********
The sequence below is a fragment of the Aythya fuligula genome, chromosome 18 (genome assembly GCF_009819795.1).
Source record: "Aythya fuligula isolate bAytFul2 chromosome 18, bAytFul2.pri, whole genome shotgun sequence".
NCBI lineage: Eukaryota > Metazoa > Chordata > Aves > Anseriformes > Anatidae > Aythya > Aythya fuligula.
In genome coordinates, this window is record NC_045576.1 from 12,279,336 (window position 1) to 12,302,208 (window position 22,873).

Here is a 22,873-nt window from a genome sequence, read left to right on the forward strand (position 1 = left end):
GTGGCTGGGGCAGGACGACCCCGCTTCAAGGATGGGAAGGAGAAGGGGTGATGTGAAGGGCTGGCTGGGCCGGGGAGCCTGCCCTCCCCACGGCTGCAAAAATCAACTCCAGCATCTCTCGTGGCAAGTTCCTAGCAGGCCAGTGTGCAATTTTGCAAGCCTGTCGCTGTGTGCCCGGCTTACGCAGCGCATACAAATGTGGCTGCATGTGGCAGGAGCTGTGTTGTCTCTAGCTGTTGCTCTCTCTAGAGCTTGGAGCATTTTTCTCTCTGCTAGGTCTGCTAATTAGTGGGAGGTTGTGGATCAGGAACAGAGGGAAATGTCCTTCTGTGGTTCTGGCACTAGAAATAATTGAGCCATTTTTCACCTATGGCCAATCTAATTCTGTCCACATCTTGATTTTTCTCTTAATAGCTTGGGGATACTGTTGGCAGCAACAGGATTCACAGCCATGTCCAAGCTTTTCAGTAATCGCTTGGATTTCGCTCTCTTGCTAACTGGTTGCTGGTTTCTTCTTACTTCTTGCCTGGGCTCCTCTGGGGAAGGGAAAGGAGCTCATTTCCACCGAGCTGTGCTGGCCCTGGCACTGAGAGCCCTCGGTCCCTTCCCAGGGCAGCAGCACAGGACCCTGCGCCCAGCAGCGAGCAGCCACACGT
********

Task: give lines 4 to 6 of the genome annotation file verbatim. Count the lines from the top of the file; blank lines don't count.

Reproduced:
In genome coordinates, this window is record NC_045576.1 from 12,279,336 (window position 1) to 12,302,208 (window position 22,873).

Here is a 22,873-nt window from a genome sequence, read left to right on the forward strand (position 1 = left end):
GTGGCTGGGGCAGGACGACCCCGCTTCAAGGATGGGAAGGAGAAGGGGTGATGTGAAGGGCTGGCTGGGCCGGGGAGCCTGCCCTCCCCACGGCTGCAAAAATCAACTCCAGCATCTCTCGTGGCAAGTTCCTAGCAGGCCAGTGTGCAATTTTGCAAGCCTGTCGCTGTGTGCCCGGCTTACGCAGCGCATACAAATGTGGCTGCATGTGGCAGGAGCTGTGTTGTCTCTAGCTGTTGCTCTCTCTAGAGCTTGGAGCATTTTTCTCTCTGCTAGGTCTGCTAATTAGTGGGAGGTTGTGGATCAGGAACAGAGGGAAATGTCCTTCTGTGGTTCTGGCACTAGAAATAATTGAGCCATTTTTCACCTATGGCCAATCTAATTCTGTCCACATCTTGATTTTTCTCTTAATAGCTTGGGGATACTGTTGGCAGCAACAGGATTCACAGCCATGTCCAAGCTTTTCAGTAATCGCTTGGATTTCGCTCTCTTGCTAACTGGTTGCTGGTTTCTTCTTACTTCTTGCCTGGGCTCCTCTGGGGAAGGGAAAGGAGCTCATTTCCACCGAGCTGTGCTGGCCCTGGCACTGAGAGCCCTCGGTCCCTTCCCAGGGCAGCAGCACAGGACCCTGCGCCCAGCAGCGAGCAGCCACACGT